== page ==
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Author Topic: My New Plustek Opticfilm 120 Scanner  (Read 1158 times)

aderickson

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My New Plustek Opticfilm 120 Scanner
« on: May 26, 2018, 07:30:08 PM »

After my little rant about the frozen state of technology in scanners it happened that the Plustek OF120 went on sale at Adorama and B&H. That was all it took for me to take a chance and order one. I say "take a chance" because the online reviews have been uneven. Some reviewers report focus issues, extremely long scan times and many complain about the bundled Silverfast software.

I believe this scanner model is the most up-to-date quality medium format film scanner available. Not the best, mind you, but the most up-to-date in term of connectivity and compatibility with modern computers and operating systems. The Epson V850 may rival it but it is a flatbed scanner, not a film scanner. I bought it to scan my 6x6 films produced by my stable of six old Rolleiflex TLR's. These old Rolleis have wonderful lenses and it just about killed me that I wasn't seeing the quality in the scans produced by my venerable old Epson V750.

As to other options the Nikon Coolscan 8000 and 9000 are well spoken of but they are no longer produced, are expensive in nice examples and use old technology connectivity. The Hasselblad Flextight X1 and X5 are still available new at a horrendous price and are deemed the best short of a drum scanner but still use old technology.

So, how did my choice work out? Documentation supplied with the unit was skimpy in the extreme. The drivers and software supplied on disc were obsolete and would not install on Mac High Sierra so it was necessary to go online to the Plustek site for an updated driver and to the Silverfast site for updated software. The Silverfast site required me to register before I could download the update and during installation required the original disc. Fortunately I have used Silverfast for several years with my V750 so I had a clue of how to navigate in the software. There were differences which puzzled me for a while. Thank goodness there is a Flickr group dedicated to this scanner where a kind fellow produced a tutorial.

The full version of Silverfast Ai Studio is included complete with a 6x7 profiling target for IT8 calibration. Calibration went quickly. My initial scans looked very good but I noticed substantial color and tonality differences with scans that had Multiple Exposure switched on vs off. I put my USAF1951 slide in for the big reveal: was it better in resolution than my V750? Yes, it was by a substantial margin. At a scanning setting of 5300 ppi I could resolve the '6-3' group on the USAF1951 slide both in vertical and horizontal which equates to better than 4000 ppi compared to something less than 2400 ppi on my V750. This is clearly visible in the scans. Scanning times at 5300 ppi with iSRD and ME on with a 6x6 transperancy were around 12 minutes on a computer with a 3 Ghz Intel Core i5 with 16 GB.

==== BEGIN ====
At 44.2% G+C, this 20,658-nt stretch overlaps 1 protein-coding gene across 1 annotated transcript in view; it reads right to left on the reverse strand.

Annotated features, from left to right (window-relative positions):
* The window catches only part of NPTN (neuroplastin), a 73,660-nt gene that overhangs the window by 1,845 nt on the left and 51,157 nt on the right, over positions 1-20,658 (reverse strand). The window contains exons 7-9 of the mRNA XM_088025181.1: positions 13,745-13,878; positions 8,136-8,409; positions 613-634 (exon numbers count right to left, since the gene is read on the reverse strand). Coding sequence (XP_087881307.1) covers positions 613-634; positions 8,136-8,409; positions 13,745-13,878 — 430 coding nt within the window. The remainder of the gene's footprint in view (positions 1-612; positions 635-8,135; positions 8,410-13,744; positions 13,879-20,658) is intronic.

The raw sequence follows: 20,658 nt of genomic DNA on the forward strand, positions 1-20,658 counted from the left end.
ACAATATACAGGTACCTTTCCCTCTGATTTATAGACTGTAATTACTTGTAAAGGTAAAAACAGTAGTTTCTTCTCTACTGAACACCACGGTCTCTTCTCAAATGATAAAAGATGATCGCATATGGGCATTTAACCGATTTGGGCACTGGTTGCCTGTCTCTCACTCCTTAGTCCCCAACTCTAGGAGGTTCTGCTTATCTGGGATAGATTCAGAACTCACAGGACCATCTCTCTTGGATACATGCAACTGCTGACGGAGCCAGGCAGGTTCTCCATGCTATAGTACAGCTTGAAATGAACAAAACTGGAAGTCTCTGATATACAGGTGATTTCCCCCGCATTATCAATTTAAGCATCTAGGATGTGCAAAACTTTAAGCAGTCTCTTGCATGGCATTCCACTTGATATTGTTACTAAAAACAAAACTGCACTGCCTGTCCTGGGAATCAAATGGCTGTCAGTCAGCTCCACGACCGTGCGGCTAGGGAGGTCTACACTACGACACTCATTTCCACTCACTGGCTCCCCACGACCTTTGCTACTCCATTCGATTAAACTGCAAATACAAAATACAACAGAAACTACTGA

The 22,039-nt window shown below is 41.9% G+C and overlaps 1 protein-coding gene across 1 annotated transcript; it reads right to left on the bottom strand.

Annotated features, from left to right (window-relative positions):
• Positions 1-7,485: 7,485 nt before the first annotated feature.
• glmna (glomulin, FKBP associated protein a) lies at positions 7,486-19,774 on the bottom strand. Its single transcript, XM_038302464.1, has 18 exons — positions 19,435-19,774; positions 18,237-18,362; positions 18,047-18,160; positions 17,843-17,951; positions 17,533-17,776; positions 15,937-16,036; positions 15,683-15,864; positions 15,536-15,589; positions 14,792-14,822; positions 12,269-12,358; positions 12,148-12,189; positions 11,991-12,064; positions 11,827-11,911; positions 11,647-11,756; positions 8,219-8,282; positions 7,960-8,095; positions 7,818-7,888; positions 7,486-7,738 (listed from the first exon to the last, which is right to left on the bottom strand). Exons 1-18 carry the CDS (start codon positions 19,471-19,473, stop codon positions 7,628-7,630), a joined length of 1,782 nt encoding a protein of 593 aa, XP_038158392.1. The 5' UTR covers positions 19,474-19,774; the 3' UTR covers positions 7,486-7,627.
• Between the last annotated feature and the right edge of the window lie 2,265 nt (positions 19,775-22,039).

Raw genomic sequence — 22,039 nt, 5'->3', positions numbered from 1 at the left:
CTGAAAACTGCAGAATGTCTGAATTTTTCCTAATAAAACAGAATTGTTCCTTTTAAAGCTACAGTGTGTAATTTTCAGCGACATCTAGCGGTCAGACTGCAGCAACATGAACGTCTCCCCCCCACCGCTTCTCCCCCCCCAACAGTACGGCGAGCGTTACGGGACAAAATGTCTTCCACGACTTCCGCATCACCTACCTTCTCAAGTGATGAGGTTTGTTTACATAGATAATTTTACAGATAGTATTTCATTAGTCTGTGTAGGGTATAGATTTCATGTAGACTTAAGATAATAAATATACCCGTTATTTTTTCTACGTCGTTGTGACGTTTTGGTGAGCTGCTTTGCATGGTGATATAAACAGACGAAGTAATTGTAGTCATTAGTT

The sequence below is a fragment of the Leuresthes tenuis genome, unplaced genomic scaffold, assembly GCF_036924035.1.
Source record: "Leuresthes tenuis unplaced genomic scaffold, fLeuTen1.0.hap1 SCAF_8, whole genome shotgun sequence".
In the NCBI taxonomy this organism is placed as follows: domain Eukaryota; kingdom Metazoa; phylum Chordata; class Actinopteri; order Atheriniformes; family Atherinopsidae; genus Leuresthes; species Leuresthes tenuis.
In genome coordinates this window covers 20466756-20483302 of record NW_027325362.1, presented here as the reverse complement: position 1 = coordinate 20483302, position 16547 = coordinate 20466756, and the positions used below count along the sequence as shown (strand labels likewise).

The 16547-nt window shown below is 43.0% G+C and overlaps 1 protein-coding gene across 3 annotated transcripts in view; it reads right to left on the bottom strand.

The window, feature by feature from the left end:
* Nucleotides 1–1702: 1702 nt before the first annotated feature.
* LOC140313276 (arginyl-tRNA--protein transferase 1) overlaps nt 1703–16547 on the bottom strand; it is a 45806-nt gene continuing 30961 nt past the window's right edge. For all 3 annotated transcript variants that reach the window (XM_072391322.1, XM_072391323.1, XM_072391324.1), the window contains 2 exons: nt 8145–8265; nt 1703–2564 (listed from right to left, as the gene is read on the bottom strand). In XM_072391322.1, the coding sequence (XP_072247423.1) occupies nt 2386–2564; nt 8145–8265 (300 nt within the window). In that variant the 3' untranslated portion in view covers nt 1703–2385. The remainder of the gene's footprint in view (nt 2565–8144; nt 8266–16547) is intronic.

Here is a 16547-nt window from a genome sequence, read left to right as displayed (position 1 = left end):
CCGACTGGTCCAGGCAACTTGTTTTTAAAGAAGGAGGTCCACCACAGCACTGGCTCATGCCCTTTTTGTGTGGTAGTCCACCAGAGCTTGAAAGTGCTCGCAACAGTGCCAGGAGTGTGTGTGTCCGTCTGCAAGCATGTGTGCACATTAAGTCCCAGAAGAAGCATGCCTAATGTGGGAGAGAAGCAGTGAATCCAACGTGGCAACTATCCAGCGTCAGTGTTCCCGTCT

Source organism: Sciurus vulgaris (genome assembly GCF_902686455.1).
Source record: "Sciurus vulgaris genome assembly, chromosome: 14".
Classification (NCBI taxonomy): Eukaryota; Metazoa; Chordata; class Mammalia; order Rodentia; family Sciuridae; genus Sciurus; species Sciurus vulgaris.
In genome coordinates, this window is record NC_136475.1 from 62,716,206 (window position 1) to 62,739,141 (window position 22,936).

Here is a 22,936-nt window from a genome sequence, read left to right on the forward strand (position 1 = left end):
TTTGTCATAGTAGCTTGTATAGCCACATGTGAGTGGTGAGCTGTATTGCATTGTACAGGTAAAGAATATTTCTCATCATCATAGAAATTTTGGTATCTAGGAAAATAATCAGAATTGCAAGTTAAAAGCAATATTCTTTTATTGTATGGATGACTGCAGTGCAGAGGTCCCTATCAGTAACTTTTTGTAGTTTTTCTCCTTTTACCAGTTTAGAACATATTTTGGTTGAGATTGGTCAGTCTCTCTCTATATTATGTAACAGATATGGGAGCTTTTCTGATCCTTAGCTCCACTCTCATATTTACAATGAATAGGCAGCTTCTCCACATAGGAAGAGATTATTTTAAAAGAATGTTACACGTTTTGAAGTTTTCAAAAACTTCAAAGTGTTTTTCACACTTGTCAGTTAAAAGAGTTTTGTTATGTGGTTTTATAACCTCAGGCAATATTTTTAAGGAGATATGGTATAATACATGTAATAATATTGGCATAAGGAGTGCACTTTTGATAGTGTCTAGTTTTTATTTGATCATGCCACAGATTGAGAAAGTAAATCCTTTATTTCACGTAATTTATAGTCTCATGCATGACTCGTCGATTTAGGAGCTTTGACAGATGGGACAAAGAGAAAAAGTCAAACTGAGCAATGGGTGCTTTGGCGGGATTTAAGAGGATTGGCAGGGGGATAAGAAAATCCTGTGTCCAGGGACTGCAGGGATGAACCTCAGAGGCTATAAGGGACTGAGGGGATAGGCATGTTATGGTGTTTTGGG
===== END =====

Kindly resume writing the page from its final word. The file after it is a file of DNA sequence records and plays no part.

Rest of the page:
It's not all perfect. I notice artifacts in the iSRD (dust and scratches) implementation. I'm not sure the Multiple Exposure setting is giving me much. But all in all I find it a worthwhile upgrade from the Epson.

And as far as do I regret not spending an additional $23,896 on a Flextight X5 here are some interesting posts on a comparison between these two scanners:

http://www.snowhenge.net/pblog/article/opticfilm_120_vs._flextight_x5

http://www.snowhenge.net/pblog/article/opticfilm_120_vs._flextight_x5_-_round_2

http://www.snowhenge.net/pblog/article/using_the_flextight_x5_scanner

I feel a lot better about using my Rolleis now.

Allan
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WIFoto

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Re: My New Plustek Opticfilm 120 Scanner
« Reply #1 on: June 06, 2018, 07:24:27 PM »

Allan,
Have you run into any issues with focus or keeping the film flat?
Thanks,
Paul
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aderickson

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Re: My New Plustek Opticfilm 120 Scanner
« Reply #2 on: June 06, 2018, 08:41:22 PM »

Allan,
Have you run into any issues with focus or keeping the film flat?
Thanks,
Paul

No sir, none at all. The focus appears to be dead on and the filmholders are far superior to the ones supplied with Epsons.

Allan
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David Mantripp

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Re: My New Plustek Opticfilm 120 Scanner
« Reply #3 on: July 04, 2018, 05:55:39 AM »



It's not all perfect. I notice artifacts in the iSRD (dust and scratches) implementation. I'm not sure the Multiple Exposure setting is giving me much. But all in all I find it a worthwhile upgrade from the Epson.



Hi Allan, possibly this is due to using iSRD on Automatic.  It sets the detection way too high iMHO, which introduces stair stepping and other edge artefacts.  I'd recommend using "Correct" and setting detection to around 10-11.

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David Mantripp
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